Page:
Human Rights in China (HRIC) has learned that well-known AIDS activist Hu Jia is facing the prospect of China’s dreaded “judicial psychiatry,” a means of persecuting dissidents and removing them from public circulation, sometimes permanently.
According to HRIC’s sources in China, Beijing Public Security Bureau (PSB) police have recently ordered Hu Jia’s family to admit him to a psychiatric institution for evaluation and treatment, failing which the police will commit him forcibly.
The official suppression of Hu Jia intensified before a visit to Henan Province by the U.S. Ambassador to Beijing, Clark Randt, on May 26, when Randt delivered medicine and other emergency supplies to orphans in Henan’s AIDS-ravaged villages. Beginning on May 22, Beijing police confined Hu Jia to house arrest, and explicitly instructed him and his mother not to attempt to travel to the Henan villages to meet with the U.S. ambassador. After this incident, when Hu Jia began preparing commemorative activities for the 15th anniversary of the June 4th crackdown, he and his mother were ordered to “take a vacation” in the scenic Huang Shan region under the escort of two police officers. When Hu and his mother refused to comply, their home was sealed off by a large number of police officers. When a fellow activist attempted to deliver some AIDS materials to Hu Jia on the evening of June 1, police refused to allow them to meet, and gave Hu Jia a brutal thrashing that resulted in injuries to his head and left arm. On June 3, four police officers forced their way into Hu Jia’s home and said they would be staying there to monitor his activities. When Hu Jia objected, they struck him in the presence of his father and mother, then took him away and detained him in a cold, damp basement for three days and three nights. Since releasing Hu Jia on June 6, police have continued their surveillance on his home, cutting off all of the family’s telephone access and refusing to allow Hu Jia to leave the house.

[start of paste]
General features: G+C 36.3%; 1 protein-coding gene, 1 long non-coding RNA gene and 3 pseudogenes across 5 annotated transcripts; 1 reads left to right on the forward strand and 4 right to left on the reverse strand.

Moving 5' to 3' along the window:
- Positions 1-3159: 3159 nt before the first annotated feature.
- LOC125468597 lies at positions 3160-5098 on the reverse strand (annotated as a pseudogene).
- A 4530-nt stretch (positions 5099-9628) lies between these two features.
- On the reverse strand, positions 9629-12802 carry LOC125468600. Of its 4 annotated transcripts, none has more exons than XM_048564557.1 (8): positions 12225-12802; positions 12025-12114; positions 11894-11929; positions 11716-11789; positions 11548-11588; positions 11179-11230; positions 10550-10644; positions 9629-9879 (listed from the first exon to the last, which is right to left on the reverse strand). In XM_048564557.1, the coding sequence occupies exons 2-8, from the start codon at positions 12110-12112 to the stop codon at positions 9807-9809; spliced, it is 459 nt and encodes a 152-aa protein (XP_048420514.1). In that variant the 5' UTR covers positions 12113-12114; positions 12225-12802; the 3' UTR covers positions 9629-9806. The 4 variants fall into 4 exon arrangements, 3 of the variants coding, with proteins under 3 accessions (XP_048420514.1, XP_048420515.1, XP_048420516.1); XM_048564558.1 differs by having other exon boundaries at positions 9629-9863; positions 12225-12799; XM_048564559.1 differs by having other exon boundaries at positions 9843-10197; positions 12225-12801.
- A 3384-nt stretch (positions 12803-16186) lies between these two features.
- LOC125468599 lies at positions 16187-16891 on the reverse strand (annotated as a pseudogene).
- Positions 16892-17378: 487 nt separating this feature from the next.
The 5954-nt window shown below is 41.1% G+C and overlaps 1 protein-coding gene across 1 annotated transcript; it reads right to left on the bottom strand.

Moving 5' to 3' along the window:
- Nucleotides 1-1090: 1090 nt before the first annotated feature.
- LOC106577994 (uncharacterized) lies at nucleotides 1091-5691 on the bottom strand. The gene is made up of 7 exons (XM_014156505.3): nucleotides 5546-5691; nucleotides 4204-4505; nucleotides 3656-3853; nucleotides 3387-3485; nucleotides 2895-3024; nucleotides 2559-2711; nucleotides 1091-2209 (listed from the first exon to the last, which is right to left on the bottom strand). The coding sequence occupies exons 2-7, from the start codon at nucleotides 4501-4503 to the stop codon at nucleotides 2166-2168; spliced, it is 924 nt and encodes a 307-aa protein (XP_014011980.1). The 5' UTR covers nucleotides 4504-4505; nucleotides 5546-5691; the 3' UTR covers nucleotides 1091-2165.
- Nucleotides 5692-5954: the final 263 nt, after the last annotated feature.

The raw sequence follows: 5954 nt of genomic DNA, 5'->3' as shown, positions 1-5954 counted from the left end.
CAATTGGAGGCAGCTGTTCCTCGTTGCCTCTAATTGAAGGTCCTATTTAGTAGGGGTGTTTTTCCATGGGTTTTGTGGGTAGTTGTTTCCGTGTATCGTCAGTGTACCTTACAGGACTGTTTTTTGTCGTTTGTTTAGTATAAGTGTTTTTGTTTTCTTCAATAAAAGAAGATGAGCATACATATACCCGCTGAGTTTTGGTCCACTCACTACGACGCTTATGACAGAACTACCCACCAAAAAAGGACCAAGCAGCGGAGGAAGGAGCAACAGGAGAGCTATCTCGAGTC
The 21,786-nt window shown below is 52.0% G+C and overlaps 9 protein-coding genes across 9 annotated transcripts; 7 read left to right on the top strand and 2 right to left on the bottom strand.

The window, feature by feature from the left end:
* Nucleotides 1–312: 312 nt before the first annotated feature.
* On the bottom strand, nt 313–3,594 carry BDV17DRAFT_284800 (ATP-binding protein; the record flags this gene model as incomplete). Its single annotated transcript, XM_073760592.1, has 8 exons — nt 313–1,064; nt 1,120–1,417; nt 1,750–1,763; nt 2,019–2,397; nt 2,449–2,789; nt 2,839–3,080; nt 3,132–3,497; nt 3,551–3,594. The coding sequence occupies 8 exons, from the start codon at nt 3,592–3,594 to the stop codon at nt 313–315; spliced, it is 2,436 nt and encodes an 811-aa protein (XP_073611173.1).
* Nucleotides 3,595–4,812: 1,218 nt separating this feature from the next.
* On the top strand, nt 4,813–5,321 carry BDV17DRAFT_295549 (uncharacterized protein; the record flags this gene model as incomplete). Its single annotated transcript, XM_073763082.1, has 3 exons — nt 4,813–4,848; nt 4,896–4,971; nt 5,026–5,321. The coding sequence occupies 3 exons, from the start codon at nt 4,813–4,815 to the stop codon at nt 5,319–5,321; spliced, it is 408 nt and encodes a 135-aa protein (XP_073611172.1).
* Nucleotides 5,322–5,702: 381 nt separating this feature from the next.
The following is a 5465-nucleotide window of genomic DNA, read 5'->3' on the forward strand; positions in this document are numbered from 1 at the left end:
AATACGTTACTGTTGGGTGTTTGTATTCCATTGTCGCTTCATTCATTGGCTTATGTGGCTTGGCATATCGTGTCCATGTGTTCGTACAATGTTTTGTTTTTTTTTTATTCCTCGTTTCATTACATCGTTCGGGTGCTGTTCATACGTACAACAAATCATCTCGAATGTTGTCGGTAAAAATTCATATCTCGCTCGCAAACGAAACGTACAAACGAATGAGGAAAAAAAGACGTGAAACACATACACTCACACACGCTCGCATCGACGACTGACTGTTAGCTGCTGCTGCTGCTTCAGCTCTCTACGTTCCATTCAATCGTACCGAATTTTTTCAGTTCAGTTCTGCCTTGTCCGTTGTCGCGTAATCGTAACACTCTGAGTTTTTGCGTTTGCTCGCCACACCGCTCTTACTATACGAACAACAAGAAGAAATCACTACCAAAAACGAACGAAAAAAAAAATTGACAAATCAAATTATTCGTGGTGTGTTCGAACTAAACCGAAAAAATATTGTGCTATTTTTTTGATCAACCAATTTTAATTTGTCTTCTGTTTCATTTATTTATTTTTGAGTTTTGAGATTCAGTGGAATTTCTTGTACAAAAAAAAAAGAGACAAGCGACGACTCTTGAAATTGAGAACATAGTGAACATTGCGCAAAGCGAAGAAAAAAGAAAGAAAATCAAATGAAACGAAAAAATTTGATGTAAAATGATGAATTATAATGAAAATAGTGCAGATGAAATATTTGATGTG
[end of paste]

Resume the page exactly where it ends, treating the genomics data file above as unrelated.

The more recent order for psychiatric evaluation is causing considerable distress to Hu Jia and his parents. Hu Jia’s parents see absolutely no sign of mental abnormality in Hu Jia, and are well aware that “psychiatric treatment” has been forced upon a number of dissidents and religious practitioners, sometimes resulting in them actually becoming mentally unstable. A source passed HRIC a message from Hu Jia’s family and friends calling on the international community to take note of Hu Jia’s desperate situation. The message states, “If the police forcibly commit Hu Jia to a mental hospital against the wishes of himself and his family, this constitutes using psychiatric treatment as a form of torture and political persecution.”
Hu Jia, born in Beijing in 1973, gave up a desirable position as a television editor to become an activist in environmental and social causes. He first joined in efforts to save the endangered Tibetan antelope, then turned his attention to AIDS, serving as executive director of the Aizhi Action Project. Apart from his concern with the environment and the welfare of people with AIDS, Hu Jia has expressed concern over social justice issues, and has been involved in campaigns to free detained dissidents such as Internet activist Liu Di. This year, before the anniversary of June 4th, Hu Jia visited Tiananmen Square and laid a wreath in memory of deceased Party General Secretary Hu Yaobang, for which he was detained by police and harshly beaten. In recent weeks Hu Jia has been detained on at least four occasions.
“We are extremely concerned over the escalation of official oppression against Hu Jia,” said HRIC president Liu Qing. “The physical beatings and house arrest are unfortunately par for the course for an intellectual who exercises his conscience in China, but the threat of forced psychiatric treatment presents a form of oppression that could cause Hu Jia permanent and irreparable harm. The imposition of psychiatric treatment against political dissidents and religious believers seems to be on the increase, and is an issue that should be raising more concern in the international community. One notable case is that of Wang Wanxing, who unfurled a banner calling for a reassessment of June 4th at Tiananmen Square twelve years ago. Police forced his family to submit him to psychiatric treatment, and they have been unable to secure his release from the psychiatric hospital ever since.”
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